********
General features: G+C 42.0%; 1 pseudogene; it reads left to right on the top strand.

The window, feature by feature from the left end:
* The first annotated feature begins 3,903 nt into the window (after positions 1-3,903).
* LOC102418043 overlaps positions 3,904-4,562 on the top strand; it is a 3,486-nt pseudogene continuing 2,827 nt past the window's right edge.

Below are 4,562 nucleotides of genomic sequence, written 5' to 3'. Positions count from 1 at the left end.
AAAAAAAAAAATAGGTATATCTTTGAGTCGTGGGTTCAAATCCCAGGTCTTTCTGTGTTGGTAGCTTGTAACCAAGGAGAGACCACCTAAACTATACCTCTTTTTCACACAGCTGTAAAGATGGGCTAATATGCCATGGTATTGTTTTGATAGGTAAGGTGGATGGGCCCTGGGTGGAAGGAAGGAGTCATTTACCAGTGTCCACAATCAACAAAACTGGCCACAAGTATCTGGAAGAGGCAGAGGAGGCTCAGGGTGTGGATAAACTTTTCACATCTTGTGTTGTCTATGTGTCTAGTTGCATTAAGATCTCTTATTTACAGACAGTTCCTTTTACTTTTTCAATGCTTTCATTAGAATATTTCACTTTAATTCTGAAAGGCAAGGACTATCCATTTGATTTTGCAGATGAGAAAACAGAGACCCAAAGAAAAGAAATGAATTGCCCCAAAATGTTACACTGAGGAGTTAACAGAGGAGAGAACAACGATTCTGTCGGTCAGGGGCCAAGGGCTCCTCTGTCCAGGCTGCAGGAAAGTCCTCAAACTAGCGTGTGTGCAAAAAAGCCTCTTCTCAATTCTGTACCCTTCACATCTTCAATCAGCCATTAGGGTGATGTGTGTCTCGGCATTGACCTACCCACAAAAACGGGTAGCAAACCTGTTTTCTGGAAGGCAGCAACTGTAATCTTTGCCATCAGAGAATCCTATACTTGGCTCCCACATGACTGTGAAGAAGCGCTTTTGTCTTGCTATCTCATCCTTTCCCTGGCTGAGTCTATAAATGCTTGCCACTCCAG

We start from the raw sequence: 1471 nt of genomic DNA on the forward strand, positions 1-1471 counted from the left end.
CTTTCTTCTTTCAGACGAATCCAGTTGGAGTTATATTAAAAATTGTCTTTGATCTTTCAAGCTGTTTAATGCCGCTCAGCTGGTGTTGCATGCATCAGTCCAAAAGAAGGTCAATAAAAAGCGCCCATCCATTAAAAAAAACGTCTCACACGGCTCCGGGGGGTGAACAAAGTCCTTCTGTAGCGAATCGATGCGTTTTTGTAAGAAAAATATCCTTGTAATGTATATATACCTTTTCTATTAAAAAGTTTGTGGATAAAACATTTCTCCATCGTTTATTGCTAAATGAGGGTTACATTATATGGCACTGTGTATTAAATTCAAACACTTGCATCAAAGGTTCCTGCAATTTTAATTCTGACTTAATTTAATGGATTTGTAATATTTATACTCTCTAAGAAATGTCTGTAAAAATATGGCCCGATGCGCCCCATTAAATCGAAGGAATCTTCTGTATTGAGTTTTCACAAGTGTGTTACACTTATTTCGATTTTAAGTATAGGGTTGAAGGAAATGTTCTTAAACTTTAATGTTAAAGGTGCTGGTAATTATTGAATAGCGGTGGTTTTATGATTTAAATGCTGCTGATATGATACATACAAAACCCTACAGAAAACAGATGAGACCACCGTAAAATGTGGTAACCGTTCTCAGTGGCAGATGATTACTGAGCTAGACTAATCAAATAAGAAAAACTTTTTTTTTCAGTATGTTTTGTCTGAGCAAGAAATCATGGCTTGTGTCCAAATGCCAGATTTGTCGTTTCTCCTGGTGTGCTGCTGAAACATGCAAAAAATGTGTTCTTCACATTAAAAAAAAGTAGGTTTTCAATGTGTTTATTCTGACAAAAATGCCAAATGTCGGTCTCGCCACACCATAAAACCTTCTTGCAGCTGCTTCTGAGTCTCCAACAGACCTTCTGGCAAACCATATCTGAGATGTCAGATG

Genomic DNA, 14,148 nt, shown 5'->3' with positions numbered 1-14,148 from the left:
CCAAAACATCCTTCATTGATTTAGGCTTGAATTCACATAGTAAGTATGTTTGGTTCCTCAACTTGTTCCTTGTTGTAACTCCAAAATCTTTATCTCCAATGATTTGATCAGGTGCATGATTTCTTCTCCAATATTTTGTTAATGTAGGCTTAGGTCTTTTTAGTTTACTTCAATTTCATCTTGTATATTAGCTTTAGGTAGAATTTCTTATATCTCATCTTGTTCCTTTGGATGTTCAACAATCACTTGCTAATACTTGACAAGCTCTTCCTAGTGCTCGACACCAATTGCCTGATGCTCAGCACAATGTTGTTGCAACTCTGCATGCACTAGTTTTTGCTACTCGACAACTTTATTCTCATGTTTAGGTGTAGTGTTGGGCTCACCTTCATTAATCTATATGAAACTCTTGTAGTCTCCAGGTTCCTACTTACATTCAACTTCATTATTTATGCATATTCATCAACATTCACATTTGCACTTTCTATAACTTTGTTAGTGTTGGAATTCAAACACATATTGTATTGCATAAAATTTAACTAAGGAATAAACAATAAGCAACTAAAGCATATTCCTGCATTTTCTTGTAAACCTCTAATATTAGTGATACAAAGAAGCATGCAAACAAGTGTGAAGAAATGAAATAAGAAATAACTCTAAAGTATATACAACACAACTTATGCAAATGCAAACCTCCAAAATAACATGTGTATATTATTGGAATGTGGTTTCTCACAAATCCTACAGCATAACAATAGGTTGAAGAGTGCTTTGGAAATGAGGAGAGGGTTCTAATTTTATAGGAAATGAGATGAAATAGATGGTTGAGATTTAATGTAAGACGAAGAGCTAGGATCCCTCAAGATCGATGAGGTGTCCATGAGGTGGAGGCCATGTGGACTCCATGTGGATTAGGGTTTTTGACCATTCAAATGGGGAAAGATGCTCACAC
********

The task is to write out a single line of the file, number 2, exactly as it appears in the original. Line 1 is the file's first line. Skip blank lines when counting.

The window, feature by feature from the left end: